Using a Heal Fund Grant
to Heal Emotionally

On August 11 and 12, Shelly Wood and her colleagues were bombarded with phone calls. “And we were like, ‘Yeah, this is why we started this,’” Wood said.

“This” refers to a small group of mental-health professionals that had organized just a few months earlier, in May 2017. They call themselves the Central Virginia Clinicians of Color Network.

“A group of us came together and decided there was a gap in the community,” Wood said. There weren’t enough black therapists, for one. For another, therapy wasn’t always affordable. And there was a stigma in the black community against seeking mental-health treatment.

The network formed to meet those needs. Then the violence occurred.

And soon the phones started to ring. “Because we had just started,” Wood said, “we were able to call people and say, ‘We have five clients looking for a therapist. Are you able to do anything? Pro bono? At a discount? Can you see people?’”

Shelly Wood poses with members of the Central Virginia Clinicians of Color Network.

“A NEW TRAUMA THAT
WAS IN OUR FACES”

After a weekend of chaos and death, the need was intense.

“It certainly created a new trauma that was in our faces,” Wood, a therapist, said. Just seeing the violence on television can take a toll, she explained, citing research done after 9/11. It’s a toll that lives in the body—especially black and brown bodies.

There was another kind of trauma that came from the violence, though. Wood called it “some of the old trauma that was under the surface.” It was as if hundreds of years of racial violence and oppression had just pulled up outside, engines revving. “It’s right here,” Wood said. “It’s your neighbor, and how are you going to deal with that?”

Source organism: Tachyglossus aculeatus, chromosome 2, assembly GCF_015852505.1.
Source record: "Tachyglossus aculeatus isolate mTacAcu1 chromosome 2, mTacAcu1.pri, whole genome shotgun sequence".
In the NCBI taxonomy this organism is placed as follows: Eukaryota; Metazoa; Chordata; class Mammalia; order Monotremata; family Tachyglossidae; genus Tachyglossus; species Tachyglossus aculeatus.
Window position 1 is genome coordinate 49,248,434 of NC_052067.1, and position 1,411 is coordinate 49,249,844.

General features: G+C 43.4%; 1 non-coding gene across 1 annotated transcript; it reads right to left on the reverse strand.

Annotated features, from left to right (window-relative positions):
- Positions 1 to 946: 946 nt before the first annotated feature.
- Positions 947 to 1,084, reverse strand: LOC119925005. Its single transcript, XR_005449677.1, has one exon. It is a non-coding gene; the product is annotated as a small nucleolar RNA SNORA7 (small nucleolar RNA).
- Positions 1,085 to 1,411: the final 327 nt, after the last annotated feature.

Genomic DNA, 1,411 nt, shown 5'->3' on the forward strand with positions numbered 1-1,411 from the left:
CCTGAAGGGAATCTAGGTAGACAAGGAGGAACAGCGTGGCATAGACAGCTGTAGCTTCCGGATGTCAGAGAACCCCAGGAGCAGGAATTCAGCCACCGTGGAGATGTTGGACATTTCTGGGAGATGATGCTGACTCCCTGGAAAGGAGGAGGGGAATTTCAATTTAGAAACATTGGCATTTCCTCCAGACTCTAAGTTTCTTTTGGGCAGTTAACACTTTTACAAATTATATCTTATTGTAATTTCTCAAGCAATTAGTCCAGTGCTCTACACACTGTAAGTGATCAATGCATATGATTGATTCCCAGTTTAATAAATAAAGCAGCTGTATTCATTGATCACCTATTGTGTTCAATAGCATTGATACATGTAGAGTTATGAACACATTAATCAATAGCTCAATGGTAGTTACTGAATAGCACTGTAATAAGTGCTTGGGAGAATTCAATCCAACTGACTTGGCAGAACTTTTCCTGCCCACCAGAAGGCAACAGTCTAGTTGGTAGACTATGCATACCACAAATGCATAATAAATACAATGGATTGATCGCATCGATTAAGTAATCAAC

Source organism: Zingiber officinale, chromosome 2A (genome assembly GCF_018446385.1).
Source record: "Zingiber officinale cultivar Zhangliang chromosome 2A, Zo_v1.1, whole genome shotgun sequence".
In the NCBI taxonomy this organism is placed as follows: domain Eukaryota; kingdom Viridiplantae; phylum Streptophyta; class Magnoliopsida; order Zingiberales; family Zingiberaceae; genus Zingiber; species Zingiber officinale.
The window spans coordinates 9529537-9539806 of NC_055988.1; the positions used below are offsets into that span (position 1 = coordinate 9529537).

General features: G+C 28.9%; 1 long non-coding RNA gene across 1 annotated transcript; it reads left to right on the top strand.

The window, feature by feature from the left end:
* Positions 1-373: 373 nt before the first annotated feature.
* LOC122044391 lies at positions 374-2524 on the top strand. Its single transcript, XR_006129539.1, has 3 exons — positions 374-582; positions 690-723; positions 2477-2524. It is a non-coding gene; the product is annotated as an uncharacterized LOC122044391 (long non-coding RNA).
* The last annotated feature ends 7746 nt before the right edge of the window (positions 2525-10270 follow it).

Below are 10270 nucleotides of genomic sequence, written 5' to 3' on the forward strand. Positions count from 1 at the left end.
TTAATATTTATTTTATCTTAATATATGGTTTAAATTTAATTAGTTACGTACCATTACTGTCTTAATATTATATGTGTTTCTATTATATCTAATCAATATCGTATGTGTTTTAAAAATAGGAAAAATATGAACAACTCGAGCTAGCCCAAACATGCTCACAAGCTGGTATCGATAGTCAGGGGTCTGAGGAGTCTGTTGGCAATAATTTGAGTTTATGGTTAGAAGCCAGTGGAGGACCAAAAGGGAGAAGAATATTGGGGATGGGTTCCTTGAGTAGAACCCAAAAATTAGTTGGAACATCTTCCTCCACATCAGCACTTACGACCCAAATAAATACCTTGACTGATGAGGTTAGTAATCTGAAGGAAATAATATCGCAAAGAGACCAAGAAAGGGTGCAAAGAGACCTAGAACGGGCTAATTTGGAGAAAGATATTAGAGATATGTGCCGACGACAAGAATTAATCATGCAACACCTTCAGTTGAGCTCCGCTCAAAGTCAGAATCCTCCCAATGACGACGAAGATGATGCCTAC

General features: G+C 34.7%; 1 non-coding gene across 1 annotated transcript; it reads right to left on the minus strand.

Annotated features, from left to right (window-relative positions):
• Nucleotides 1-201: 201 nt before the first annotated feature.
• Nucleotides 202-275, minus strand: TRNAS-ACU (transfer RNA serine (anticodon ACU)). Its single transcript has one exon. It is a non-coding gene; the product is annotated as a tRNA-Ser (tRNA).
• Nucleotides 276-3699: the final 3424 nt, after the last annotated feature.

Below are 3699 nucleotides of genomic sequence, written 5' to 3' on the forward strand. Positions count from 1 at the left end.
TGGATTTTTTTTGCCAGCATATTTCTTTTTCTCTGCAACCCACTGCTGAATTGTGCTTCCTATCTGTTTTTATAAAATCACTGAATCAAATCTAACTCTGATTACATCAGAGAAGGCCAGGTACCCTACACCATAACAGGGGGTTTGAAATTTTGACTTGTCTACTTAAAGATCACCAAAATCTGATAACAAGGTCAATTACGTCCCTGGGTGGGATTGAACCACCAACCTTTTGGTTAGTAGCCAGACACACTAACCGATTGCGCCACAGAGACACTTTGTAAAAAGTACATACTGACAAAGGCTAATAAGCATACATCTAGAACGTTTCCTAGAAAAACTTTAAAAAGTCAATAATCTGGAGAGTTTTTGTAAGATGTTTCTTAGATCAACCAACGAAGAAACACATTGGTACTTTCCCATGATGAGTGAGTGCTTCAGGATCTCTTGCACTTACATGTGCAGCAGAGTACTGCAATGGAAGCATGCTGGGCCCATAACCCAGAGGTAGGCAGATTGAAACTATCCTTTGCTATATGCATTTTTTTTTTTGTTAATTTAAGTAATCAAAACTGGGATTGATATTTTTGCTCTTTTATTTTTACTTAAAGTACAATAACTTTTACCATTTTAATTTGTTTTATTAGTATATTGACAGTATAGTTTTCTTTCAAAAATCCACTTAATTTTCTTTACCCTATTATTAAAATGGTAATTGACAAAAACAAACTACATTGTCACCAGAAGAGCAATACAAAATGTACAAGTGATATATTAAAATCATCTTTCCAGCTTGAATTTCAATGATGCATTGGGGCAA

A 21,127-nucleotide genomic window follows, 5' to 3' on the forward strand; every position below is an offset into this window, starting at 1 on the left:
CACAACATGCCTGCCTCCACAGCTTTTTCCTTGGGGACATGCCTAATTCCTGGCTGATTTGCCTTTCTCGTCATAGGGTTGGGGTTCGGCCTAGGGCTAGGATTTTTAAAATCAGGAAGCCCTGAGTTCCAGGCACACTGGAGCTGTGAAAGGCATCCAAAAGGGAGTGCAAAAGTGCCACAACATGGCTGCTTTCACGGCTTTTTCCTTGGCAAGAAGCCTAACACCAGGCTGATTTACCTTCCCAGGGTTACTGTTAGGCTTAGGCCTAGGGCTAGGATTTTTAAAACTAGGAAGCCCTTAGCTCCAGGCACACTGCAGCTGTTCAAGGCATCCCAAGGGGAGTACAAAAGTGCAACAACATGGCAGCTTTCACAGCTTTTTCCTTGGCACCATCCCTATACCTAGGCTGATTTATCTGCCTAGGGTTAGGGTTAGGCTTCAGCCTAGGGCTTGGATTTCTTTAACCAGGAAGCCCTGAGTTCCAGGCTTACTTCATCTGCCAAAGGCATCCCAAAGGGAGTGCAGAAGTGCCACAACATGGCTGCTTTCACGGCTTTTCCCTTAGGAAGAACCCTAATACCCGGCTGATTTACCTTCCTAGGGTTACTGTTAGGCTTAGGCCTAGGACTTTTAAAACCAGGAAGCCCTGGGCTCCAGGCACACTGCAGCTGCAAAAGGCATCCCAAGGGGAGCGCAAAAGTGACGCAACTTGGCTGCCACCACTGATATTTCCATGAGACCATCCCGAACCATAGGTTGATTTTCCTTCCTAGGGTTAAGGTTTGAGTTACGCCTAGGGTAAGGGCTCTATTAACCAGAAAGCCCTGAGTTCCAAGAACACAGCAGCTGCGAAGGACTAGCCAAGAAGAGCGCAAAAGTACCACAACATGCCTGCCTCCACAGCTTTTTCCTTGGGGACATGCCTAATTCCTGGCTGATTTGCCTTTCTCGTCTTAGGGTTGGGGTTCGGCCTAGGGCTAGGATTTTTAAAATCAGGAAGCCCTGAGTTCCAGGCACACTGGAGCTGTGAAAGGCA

In part by making black therapists available to see black clients.

And a Heal Charlottesville Fund grant made this kind of healing possible. Because Clinicians of Color is not a registered nonprofit, however, another group served as a fiscal sponsor: The Women’s Initiative. TWI provides mental-health counseling, social support, and education for women in the community, and Wood and several other members of the Clinicians of Color Network work there.

In fact, The Women’s Initiative received Heal Fund money even before any of the special grants were distributed. “In the wake of August 12, we were one of the first responders for mental-health crises,” Elizabeth Irvin, the group’s executive director, said. “We added walk-in clinics, coordinated volunteer clinicians, and provided support groups and debriefing sessions for those who were directly impacted on August 12.”

Irvin said that volunteers had done some work in advance of the rally, but neither their organization nor the broader community was prepared for what was to come.

“So we just rallied,” she said.

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